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The Sealskinz Waterproof Heated Cycle Glove is... well, you can probably tell. Each one contains a battery and heating elements, but the greatest warmth doesn't quite reach your fingertips and the heavy powercells are noticeable. They're very well made gloves and priced similarly to motorcycle versions, but as they're not massively better than a quality set of normal winter gloves, it's a hard sum to justify.
First things first – these gloves are £150, more than double the price of our luxury pick for the year, the £70 Assos Assosoires Winter Gloves. They're a significant investment, so realistically you are only going to be considering them if you suffer particularly from the cold – for example if you have Raynaud's syndrome, which restricts circulation to the hands – or you're doing very long rides.
Small battery packs on the wrists feed heated elements over the back of the hand and along the top of the thumb and each finger, and the gloves themselves use a three-layer bonded fabric, stuffed with Primaloft Gold insulation. Together it keeps rain out and heat in.
A simple button toggles between the three heat modes and off. It's easy enough to operate with the gloves on (luckily...) and the positioning on the back of the hand means it's accessible during a ride.
An off-bike test registered up to 42.6°C just under the main heated panel, dropping to just below body temperature (36.2) inside the fingertips. This correlates with how they feel when riding - my hands stayed warm for the most part, but my fingertips didn't feel quite the same benefits.
Riding with one heated glove and one regular (if non-cycling-specific) one – Sealskinz own Waterproof Extreme Cold Weather Down Glove – I actually found my fingertips felt much the same in both, even with the heated one on full power.
Heating aside (or off), these are still very well-made and warm gloves. The leather palm, whilst being non vegetarian/vegan friendly, is soft and pliable. The pressure dots at the bottom of each finger may help to relieve discomfort on longer rides, but some may feel that they are an irritant and that a wider padded section would be more comfortable than dots.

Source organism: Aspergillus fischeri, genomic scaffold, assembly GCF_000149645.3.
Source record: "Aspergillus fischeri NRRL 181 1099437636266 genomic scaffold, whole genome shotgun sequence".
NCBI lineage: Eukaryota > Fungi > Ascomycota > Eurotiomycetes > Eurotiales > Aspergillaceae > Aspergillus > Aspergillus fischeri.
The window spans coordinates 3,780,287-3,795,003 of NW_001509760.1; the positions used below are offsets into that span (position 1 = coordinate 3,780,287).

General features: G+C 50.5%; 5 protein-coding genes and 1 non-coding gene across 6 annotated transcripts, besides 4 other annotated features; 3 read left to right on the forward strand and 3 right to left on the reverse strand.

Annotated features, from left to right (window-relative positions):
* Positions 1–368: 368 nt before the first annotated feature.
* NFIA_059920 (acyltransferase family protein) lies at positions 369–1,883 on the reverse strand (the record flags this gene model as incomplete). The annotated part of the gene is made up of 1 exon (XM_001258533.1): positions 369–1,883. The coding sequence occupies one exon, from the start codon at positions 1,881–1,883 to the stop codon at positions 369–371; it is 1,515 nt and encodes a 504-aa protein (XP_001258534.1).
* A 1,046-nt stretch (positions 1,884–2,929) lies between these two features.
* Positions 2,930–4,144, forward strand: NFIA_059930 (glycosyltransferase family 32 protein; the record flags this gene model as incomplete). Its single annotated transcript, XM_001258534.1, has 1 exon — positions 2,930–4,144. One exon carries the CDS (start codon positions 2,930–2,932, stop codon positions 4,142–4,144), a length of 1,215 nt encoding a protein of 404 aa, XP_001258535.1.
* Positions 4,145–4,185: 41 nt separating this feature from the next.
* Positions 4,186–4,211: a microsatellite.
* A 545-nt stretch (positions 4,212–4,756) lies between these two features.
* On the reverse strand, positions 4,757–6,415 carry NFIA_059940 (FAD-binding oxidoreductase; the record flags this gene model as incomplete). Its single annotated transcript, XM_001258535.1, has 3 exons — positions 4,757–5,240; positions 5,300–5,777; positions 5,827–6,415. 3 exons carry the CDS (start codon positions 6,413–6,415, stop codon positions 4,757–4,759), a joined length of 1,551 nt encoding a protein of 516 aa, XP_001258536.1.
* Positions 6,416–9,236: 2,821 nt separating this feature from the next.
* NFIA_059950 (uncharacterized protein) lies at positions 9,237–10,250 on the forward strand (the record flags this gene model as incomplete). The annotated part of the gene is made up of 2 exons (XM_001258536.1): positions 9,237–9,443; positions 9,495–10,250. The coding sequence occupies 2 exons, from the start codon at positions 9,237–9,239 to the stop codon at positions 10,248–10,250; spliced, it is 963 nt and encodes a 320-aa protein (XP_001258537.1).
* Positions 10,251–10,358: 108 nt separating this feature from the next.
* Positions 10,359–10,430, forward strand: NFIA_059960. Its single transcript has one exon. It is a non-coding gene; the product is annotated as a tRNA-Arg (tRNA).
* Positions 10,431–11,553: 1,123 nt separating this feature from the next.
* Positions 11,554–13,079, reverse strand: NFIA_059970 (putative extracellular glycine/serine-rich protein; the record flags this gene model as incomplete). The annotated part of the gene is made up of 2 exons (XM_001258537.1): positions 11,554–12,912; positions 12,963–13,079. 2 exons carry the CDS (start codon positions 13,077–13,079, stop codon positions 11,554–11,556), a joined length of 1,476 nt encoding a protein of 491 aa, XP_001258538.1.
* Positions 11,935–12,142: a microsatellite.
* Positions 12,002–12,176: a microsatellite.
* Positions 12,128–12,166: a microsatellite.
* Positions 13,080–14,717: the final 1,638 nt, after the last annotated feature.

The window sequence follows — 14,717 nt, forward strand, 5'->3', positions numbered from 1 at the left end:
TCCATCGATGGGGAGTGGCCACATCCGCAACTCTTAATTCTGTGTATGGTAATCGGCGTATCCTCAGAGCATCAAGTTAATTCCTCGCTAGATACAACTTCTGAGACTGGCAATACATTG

The cuffs make a good seal against the wind and are a reasonable length, while the neoprene gives them a little stretch. The inner layers are well bonded so the liner doesn't bunch or get twisted at the end of the fingers, but these things are relatively stiff; they are at least pre-shaped into a bar-friendly position.
The battery pack zips into the cuff and I found it constantly noticeable (they're 6cm x 5cm x 1.5cm), plus it makes watch-wearing very uncomfortable. The batteries give 5-6hrs on the lowest of the three settings, but for me that wasn't warmer than good thermal gloves by enough to warrant the use.
Instead I tended to use full power, then switch off to conserve battery when my hands had warmed up. They easily last two hours constantly on full, though. To recharge, you remove the battery and plug in with the supplied recharging cable.
There are small reflective elements for safety, and a nose-wipe for... well, wiping, but beware – as the gloves can't be washed, the nosewipe can't either. They also don't do touchscreens, as the fingertips are leather-covered and as we all know, cows are rubbish at working phones.
What price warm hands? £150. That was simple. These seem to be the first cycling specific heated gloves, but comparable products for motorcycle use retail at a very similar price, so in that sense the price is fair.
Alternatively, high-quality 'regular' winter cycling gloves such as the DexShell ThermFit NEO (£35) or the Sportful WS Essential 2 (£50) cost so much less it's hard to justify this option when it's not transformative.